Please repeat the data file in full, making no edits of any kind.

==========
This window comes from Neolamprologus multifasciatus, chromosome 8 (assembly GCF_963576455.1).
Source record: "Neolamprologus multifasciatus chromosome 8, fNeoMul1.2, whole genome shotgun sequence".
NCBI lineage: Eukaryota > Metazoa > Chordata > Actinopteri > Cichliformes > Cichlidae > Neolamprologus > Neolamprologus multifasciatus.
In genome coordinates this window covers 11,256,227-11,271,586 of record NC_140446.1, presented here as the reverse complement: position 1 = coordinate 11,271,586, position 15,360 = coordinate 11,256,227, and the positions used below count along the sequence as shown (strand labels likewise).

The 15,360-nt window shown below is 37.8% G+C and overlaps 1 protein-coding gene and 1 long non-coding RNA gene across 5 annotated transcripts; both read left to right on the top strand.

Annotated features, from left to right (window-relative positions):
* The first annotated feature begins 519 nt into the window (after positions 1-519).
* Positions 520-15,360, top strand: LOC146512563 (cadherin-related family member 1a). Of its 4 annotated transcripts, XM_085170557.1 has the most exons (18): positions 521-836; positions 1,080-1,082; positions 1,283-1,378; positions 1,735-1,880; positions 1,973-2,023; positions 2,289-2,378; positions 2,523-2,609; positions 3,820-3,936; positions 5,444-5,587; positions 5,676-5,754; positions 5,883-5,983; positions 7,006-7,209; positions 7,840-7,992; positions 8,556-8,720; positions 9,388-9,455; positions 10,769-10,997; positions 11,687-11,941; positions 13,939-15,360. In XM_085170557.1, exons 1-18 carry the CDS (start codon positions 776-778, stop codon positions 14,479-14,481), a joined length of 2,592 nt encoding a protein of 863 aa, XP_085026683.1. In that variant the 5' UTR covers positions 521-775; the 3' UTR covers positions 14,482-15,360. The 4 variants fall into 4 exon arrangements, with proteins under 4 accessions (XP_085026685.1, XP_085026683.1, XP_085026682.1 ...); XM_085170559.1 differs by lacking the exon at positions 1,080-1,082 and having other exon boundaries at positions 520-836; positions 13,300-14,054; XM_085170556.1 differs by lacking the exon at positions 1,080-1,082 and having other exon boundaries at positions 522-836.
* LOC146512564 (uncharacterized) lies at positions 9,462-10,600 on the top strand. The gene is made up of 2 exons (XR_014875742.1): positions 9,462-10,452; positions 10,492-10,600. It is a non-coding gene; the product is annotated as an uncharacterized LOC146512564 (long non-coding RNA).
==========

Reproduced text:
This window comes from Neolamprologus multifasciatus, chromosome 8 (assembly GCF_963576455.1).
Source record: "Neolamprologus multifasciatus chromosome 8, fNeoMul1.2, whole genome shotgun sequence".
NCBI lineage: Eukaryota > Metazoa > Chordata > Actinopteri > Cichliformes > Cichlidae > Neolamprologus > Neolamprologus multifasciatus.
In genome coordinates this window covers 11,256,227-11,271,586 of record NC_140446.1, presented here as the reverse complement: position 1 = coordinate 11,271,586, position 15,360 = coordinate 11,256,227, and the positions used below count along the sequence as shown (strand labels likewise).

The 15,360-nt window shown below is 37.8% G+C and overlaps 1 protein-coding gene and 1 long non-coding RNA gene across 5 annotated transcripts; both read left to right on the top strand.

Annotated features, from left to right (window-relative positions):
* The first annotated feature begins 519 nt into the window (after positions 1-519).
* Positions 520-15,360, top strand: LOC146512563 (cadherin-related family member 1a). Of its 4 annotated transcripts, XM_085170557.1 has the most exons (18): positions 521-836; positions 1,080-1,082; positions 1,283-1,378; positions 1,735-1,880; positions 1,973-2,023; positions 2,289-2,378; positions 2,523-2,609; positions 3,820-3,936; positions 5,444-5,587; positions 5,676-5,754; positions 5,883-5,983; positions 7,006-7,209; positions 7,840-7,992; positions 8,556-8,720; positions 9,388-9,455; positions 10,769-10,997; positions 11,687-11,941; positions 13,939-15,360. In XM_085170557.1, exons 1-18 carry the CDS (start codon positions 776-778, stop codon positions 14,479-14,481), a joined length of 2,592 nt encoding a protein of 863 aa, XP_085026683.1. In that variant the 5' UTR covers positions 521-775; the 3' UTR covers positions 14,482-15,360. The 4 variants fall into 4 exon arrangements, with proteins under 4 accessions (XP_085026685.1, XP_085026683.1, XP_085026682.1 ...); XM_085170559.1 differs by lacking the exon at positions 1,080-1,082 and having other exon boundaries at positions 520-836; positions 13,300-14,054; XM_085170556.1 differs by lacking the exon at positions 1,080-1,082 and having other exon boundaries at positions 522-836.
* LOC146512564 (uncharacterized) lies at positions 9,462-10,600 on the top strand. The gene is made up of 2 exons (XR_014875742.1): positions 9,462-10,452; positions 10,492-10,600. It is a non-coding gene; the product is annotated as an uncharacterized LOC146512564 (long non-coding RNA).